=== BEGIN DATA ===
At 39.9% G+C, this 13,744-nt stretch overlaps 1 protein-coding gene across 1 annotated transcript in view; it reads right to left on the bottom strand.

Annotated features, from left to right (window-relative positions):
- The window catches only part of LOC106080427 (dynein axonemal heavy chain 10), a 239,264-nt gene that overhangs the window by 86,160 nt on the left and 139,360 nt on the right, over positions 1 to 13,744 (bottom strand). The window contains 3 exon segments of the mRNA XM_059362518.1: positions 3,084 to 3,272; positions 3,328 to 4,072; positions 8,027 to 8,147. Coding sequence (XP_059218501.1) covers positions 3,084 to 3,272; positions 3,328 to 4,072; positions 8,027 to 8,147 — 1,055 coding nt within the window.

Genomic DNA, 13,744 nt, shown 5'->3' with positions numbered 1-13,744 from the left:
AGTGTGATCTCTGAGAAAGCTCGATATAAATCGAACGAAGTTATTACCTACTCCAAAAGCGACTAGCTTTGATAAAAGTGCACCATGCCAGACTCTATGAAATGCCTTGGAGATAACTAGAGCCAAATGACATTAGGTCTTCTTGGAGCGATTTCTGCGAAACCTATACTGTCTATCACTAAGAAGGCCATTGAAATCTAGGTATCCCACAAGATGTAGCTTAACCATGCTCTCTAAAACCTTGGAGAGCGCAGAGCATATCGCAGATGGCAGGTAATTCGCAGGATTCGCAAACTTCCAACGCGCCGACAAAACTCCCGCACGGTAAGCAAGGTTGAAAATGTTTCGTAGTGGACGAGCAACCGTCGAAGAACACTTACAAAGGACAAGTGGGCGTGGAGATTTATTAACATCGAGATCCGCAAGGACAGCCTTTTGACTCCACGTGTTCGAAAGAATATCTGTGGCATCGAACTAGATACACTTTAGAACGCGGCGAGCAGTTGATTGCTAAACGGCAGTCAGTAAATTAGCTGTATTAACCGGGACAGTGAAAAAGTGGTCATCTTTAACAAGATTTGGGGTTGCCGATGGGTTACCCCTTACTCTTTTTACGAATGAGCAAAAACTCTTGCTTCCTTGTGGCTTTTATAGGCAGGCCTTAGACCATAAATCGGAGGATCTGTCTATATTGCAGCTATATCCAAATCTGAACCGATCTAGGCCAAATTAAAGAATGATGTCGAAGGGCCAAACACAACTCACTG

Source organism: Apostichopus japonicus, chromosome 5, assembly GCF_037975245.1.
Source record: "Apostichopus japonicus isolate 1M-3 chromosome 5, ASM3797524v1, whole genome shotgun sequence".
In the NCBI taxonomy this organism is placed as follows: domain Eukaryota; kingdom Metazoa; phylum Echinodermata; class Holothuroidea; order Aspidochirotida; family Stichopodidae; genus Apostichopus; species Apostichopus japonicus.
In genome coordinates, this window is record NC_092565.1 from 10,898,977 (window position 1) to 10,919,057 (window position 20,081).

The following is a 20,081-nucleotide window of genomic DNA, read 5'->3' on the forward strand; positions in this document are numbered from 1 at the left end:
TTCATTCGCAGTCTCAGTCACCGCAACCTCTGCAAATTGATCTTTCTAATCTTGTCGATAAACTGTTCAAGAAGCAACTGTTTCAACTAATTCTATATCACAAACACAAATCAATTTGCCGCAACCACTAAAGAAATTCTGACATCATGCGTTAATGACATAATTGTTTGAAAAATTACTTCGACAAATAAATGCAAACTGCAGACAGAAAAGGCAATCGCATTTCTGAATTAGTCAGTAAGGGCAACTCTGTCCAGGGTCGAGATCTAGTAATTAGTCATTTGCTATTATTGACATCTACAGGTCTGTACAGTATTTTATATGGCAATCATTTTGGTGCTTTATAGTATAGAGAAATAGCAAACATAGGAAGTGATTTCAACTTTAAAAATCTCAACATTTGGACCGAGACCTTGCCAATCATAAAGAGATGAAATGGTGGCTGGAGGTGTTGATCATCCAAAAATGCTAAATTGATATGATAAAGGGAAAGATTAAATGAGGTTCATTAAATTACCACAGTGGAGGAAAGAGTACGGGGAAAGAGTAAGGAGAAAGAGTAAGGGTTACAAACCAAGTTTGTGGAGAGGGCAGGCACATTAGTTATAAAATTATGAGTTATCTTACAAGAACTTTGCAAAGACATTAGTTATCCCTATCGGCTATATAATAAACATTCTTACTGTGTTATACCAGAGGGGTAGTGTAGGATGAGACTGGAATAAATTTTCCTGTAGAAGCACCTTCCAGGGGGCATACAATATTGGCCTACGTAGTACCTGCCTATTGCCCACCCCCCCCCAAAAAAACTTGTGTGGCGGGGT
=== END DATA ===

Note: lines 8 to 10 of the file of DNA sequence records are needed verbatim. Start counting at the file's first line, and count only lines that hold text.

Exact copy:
In the NCBI taxonomy this organism is placed as follows: domain Eukaryota; kingdom Metazoa; phylum Echinodermata; class Holothuroidea; order Aspidochirotida; family Stichopodidae; genus Apostichopus; species Apostichopus japonicus.
In genome coordinates, this window is record NC_092565.1 from 10,898,977 (window position 1) to 10,919,057 (window position 20,081).

The following is a 20,081-nucleotide window of genomic DNA, read 5'->3' on the forward strand; positions in this document are numbered from 1 at the left end: